IAS 24 Related Party Disclosures |

Related parties transfer pricing

Transfer pricing is one of the most important issues in international tax and as a result also needs disclosure under IAS 24 Related party disclosures.

Transfer pricing is the general term for the pricing of cross‐border, intra‐firm transactions between related parties. These transactions can include transfers of intangible property, tangible goods, or services as well as loans or other financing transactions.

Most countries’ transfer pricing legislation is based on the ‘arm’s length principle’.

Transfer pricing methodologies

There are a number of transfer pricing methodologies for determining the arm’s length basis of a transaction. For example, the OECD recognises Comparable Uncontrolled Price, resale price, cost plus, transactional net margin, and transactional profit split methods as acceptable but other methods can also … Read more

What are related parties?

Related parties are relationships in which one party has the ability to control or significantly influence the economic and operating decisions of another. Transactions with related parties are a common feature of business. Typically related party relationships include the following:

  • Enterprises controlled or controlling one another, such as subsidiaries and joint venturesConstruction contract modifications Construction contract modifications
  • Individuals having an interest in the enterprise that gives them significant influence over the enterprise, such as majority owners
  • Key management personnel responsible for planning, directing and controlling the activities of the reporting enterprise, including close members of families of these individuals

Parties are considered related when one of the parties has control over the other or is able to exert considerable influence over the other party in … Read more

Loans to an employee

See also Loans at below-market interest rates and Inter-company loans for further discussions on related-party loans.

In contrast to the accounting for the below-market element of inter-company loans, the treatment of the below-market element of a loan to an employee is addressed by specific Standards. The effect of a below-market element in loans to an employee is starting with a general discussion on loans to employees, followed by a discussion for the following specific types of loans to employees:

  • loans to an employee linked to the entity’s shares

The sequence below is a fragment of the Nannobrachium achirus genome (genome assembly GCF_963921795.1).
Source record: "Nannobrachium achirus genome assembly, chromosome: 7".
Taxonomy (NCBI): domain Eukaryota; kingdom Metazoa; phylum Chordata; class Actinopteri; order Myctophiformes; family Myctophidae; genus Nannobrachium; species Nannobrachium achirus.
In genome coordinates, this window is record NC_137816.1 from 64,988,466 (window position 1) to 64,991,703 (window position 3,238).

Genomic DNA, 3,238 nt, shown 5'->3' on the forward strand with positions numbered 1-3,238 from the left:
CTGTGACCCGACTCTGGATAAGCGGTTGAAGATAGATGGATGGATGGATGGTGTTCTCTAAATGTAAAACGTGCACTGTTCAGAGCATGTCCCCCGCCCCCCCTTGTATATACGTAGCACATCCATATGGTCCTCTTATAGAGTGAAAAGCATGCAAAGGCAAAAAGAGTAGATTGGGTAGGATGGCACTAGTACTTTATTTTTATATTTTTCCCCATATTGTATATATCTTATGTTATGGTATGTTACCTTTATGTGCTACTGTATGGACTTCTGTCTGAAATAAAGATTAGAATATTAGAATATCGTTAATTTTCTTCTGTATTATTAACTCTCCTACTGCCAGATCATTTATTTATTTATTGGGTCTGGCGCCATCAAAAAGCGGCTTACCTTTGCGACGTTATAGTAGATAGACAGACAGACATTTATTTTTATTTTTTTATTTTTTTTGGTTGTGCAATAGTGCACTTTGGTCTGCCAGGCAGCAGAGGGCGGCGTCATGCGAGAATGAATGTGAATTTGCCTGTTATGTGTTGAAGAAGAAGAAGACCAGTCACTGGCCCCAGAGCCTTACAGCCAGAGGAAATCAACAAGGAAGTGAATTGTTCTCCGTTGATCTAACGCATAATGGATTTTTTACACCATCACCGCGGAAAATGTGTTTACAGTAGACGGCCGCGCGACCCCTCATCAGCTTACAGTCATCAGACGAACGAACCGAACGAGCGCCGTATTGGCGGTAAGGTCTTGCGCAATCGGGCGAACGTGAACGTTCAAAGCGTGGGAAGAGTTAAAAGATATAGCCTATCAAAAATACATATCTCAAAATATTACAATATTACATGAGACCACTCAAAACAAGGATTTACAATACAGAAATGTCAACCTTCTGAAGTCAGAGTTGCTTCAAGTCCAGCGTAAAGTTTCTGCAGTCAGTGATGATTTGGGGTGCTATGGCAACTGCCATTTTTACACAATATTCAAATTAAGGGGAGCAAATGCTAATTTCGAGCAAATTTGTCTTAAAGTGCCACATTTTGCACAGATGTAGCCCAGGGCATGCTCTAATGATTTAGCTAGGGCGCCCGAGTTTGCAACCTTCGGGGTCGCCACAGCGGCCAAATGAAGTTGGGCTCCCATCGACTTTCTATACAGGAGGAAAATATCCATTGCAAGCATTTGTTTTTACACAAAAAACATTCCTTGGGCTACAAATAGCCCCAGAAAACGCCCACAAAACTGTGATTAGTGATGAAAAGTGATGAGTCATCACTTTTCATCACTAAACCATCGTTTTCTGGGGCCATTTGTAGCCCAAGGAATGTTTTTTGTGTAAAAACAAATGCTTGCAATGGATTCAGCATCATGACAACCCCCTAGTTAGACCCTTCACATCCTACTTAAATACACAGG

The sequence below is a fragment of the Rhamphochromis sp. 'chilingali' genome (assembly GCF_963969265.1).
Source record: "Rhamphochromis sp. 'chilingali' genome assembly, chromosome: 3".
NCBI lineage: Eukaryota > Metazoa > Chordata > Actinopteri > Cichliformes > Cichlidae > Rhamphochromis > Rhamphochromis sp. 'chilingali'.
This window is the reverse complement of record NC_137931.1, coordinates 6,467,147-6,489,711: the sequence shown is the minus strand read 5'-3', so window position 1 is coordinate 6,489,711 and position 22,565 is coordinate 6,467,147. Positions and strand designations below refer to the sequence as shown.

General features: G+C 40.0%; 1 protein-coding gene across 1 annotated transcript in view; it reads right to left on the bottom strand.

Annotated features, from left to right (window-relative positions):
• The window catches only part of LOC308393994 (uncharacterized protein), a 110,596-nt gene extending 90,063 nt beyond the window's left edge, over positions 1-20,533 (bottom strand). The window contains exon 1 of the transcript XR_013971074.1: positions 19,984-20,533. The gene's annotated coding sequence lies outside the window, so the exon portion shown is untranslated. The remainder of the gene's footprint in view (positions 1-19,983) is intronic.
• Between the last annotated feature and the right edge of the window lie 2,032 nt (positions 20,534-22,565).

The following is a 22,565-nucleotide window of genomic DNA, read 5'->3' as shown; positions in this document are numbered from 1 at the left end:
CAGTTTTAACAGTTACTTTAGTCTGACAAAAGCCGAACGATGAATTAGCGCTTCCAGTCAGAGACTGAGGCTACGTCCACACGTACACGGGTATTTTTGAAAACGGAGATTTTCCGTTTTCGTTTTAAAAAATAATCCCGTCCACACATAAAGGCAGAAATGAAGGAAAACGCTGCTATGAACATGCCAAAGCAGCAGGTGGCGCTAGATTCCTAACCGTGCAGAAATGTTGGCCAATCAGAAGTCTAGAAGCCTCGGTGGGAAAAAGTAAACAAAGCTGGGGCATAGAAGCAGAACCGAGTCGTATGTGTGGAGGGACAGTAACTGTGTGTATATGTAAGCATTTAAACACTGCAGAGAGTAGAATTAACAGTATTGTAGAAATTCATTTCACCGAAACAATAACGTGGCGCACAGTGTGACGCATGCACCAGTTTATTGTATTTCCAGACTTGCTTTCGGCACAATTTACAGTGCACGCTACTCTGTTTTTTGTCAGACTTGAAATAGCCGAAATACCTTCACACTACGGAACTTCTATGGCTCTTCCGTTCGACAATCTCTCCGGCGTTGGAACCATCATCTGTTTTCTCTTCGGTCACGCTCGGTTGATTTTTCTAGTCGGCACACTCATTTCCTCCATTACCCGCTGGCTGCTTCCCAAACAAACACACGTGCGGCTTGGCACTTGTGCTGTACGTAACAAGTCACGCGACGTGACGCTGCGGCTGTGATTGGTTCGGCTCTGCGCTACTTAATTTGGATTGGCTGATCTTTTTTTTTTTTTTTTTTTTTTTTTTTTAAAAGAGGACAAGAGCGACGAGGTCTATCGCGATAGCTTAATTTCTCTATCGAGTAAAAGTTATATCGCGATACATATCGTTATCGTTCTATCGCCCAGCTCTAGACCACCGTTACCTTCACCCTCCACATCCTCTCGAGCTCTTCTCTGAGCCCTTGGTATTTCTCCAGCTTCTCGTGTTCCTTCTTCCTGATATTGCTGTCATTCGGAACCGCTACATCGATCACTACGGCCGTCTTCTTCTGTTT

• forgivable loans.

General discussion: Loans to employees

Where an entity makes a loan to an employee that is not on normal commercial terms, our view is that the initial difference between the Read more

Inter-company loans

Inter-company loans (in the separate or individual financial statements)

See also Loans at below market interest rates and Loans to an employee for further discussions on related party loans.

The accounting for the below-market element of an inter-company loan in the separate or individual financial statements of the entities is not addressed by a specific Standard. As a result, the accounting for such transactions is conducted by applying the principles set out in the Conceptual Framework, in particular its definitions of assets, liabilities and equity. The effect of this in accounting for the below-market element relating to the following types of inter-company loans is discussed below in more detail:

  • fixed term loan from a parent to a subsidiaryInter-company loans
  • loans between
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Loans at below-market interest rates

Normally the transaction price of a loan (ie the loan amount) will represent its fair value. For loans made to related parties however, this may not always be the case as such loans are often not on commercial terms. Where this is the case, the fair value of the loans must be calculated and the difference between fair value and transaction price accounted for. A framework for analysing both the initial and subsequent accounting for such loans is discussed in here. Common examples of such loans include inter-company loans (in the separate or individual financial statements) and employee loans.

Loans are one type of financial instrument. As such they are governed by IFRS 9 Financial Instruments which requires all financial … Read more